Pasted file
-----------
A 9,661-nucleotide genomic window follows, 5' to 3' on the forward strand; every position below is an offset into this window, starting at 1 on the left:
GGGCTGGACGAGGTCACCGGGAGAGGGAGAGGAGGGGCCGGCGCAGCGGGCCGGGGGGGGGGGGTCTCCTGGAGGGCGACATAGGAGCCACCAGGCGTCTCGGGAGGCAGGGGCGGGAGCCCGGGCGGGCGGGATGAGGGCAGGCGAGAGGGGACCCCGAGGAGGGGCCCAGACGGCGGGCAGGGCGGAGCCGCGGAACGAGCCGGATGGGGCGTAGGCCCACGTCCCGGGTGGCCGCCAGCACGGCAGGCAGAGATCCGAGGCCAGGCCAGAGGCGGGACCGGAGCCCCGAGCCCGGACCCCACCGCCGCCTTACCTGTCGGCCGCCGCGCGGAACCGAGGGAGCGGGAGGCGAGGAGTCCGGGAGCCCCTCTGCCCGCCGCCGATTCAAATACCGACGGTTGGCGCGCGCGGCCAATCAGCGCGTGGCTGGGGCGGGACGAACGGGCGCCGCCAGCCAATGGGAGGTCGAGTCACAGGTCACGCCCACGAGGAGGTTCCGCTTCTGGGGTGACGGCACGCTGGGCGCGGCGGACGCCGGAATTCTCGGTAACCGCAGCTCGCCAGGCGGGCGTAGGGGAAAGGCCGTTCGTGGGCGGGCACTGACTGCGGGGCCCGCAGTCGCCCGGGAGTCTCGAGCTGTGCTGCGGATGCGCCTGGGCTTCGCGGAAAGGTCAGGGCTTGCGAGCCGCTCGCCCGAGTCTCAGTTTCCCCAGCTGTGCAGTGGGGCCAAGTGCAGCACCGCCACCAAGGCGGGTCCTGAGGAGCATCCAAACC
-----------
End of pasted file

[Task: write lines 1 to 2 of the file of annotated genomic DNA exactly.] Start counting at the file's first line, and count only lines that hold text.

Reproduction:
A 9,661-nucleotide genomic window follows, 5' to 3' on the forward strand; every position below is an offset into this window, starting at 1 on the left:
GGGCTGGACGAGGTCACCGGGAGAGGGAGAGGAGGGGCCGGCGCAGCGGGCCGGGGGGGGGGGGTCTCCTGGAGGGCGACATAGGAGCCACCAGGCGTCTCGGGAGGCAGGGGCGGGAGCCCGGGCGGGCGGGATGAGGGCAGGCGAGAGGGGACCCCGAGGAGGGGCCCAGACGGCGGGCAGGGCGGAGCCGCGGAACGAGCCGGATGGGGCGTAGGCCCACGTCCCGGGTGGCCGCCAGCACGGCAGGCAGAGATCCGAGGCCAGGCCAGAGGCGGGACCGGAGCCCCGAGCCCGGACCCCACCGCCGCCTTACCTGTCGGCCGCCGCGCGGAACCGAGGGAGCGGGAGGCGAGGAGTCCGGGAGCCCCTCTGCCCGCCGCCGATTCAAATACCGACGGTTGGCGCGCGCGGCCAATCAGCGCGTGGCTGGGGCGGGACGAACGGGCGCCGCCAGCCAATGGGAGGTCGAGTCACAGGTCACGCCCACGAGGAGGTTCCGCTTCTGGGGTGACGGCACGCTGGGCGCGGCGGACGCCGGAATTCTCGGTAACCGCAGCTCGCCAGGCGGGCGTAGGGGAAAGGCCGTTCGTGGGCGGGCACTGACTGCGGGGCCCGCAGTCGCCCGGGAGTCTCGAGCTGTGCTGCGGATGCGCCTGGGCTTCGCGGAAAGGTCAGGGCTTGCGAGCCGCTCGCCCGAGTCTCAGTTTCCCCAGCTGTGCAGTGGGGCCAAGTGCAGCACCGCCACCAAGGCGGGTCCTGAGGAGCATCCAAACC